The unrest in Hong Kong over the past few months has left some in the art world feeling nervous about doing business in the city. Hauser & Wirth gallery postponed an Annie Leibovitz show there earlier this month, and Art Basel urged exhibitors at its Hong Kong fair in March to remain on board, offering discounts in an attempt to persuade them to show at the event. Now, one of the biggest gallerists with a presence in the city, David Zwirner, wants to set the record straight—the art market, he believes, won’t be severely impacted by the protests over Hong Kong’s extradition to China.
“I want to paint a slightly different picture,” he told ARTnews.
On November 1, the Hong Kong outpost of the gallery (which opened just one year ago) unveiled a show of large-scale steel sculptures by American artist Carol Bove, who most recently appeared in this year’s Venice Biennale. Zwirner himself flew in for the opening, accompanied by Angela Choon, a senior partner at the gallery’s London branch, and Chris D’Amelio, a senior partner in New York. With prices ranging from $300,000 to $1 million, the show sold out within days, with nine works going to mainland Chinese buyers, several of whom were in attendance at the preview. Most notably, one work sold to the Long Museum in Shanghai, which now wants Bove to have a solo show at its prestigious West Bund location.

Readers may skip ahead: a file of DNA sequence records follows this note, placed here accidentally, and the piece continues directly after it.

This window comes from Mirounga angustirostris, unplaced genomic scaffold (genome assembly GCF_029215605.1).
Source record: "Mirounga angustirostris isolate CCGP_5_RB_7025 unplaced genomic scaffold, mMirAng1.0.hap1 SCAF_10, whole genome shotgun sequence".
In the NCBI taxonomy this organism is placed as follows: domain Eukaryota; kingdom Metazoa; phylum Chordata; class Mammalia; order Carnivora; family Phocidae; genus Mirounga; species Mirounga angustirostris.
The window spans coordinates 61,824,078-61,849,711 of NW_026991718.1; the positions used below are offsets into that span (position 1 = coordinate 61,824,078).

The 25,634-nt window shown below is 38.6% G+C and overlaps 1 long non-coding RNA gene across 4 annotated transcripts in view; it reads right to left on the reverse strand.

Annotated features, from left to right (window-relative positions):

Offering to present the invoices for the sales to ARTnews, Zwirner insisted, “I am not blowing smoke around.” Zwirner called the exhibition the “most ambitious show to date” at its Hong Kong space, and said that it required an unusually large amount of effort to ship and install the monumental works.
“I thought, Oh, gee, we are doing all this, and we are going to show up, and there will be nothing happening,” he said. Then, much to his surprise, amid some of the most explosive protests to date, the opening received a strong turnout.
Zwirner said that he is looking forward to participating in Art Basel Hong Kong in March, where he plans to show works by Lisa Yuskavage. Coinciding with the fair, his gallery will have an exhibition of paintings by Luc Tuymans, making it the Belgian artist’s first Asian outing outside Japan.
“I had a gallery in New York after September 11, and though the world came to an end, I really felt that people very much appreciated our effort to bring culture into that moment. I feel that’s what’s happening now in Hong Kong,” Zwirner said, adding, “The art market is very much alive and well.”